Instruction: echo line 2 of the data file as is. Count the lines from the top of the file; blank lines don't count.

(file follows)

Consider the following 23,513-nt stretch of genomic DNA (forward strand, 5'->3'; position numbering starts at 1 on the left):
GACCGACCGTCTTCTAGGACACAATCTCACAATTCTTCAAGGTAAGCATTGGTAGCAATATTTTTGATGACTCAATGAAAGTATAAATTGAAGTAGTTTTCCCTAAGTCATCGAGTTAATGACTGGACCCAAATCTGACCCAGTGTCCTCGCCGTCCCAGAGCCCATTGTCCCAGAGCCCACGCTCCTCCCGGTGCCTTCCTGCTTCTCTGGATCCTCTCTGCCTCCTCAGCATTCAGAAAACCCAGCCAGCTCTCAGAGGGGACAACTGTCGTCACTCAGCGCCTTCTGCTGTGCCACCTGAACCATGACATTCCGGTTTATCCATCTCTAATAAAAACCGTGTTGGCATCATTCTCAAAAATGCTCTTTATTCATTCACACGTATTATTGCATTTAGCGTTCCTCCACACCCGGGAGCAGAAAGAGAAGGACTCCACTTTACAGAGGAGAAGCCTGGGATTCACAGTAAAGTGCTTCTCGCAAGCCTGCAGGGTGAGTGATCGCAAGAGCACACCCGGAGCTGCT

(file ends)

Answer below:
GACCGACCGTCTTCTAGGACACAATCTCACAATTCTTCAAGGTAAGCATTGGTAGCAATATTTTTGATGACTCAATGAAAGTATAAATTGAAGTAGTTTTCCCTAAGTCATCGAGTTAATGACTGGACCCAAATCTGACCCAGTGTCCTCGCCGTCCCAGAGCCCATTGTCCCAGAGCCCACGCTCCTCCCGGTGCCTTCCTGCTTCTCTGGATCCTCTCTGCCTCCTCAGCATTCAGAAAACCCAGCCAGCTCTCAGAGGGGACAACTGTCGTCACTCAGCGCCTTCTGCTGTGCCACCTGAACCATGACATTCCGGTTTATCCATCTCTAATAAAAACCGTGTTGGCATCATTCTCAAAAATGCTCTTTATTCATTCACACGTATTATTGCATTTAGCGTTCCTCCACACCCGGGAGCAGAAAGAGAAGGACTCCACTTTACAGAGGAGAAGCCTGGGATTCACAGTAAAGTGCTTCTCGCAAGCCTGCAGGGTGAGTGATCGCAAGAGCACACCCGGAGCTGCT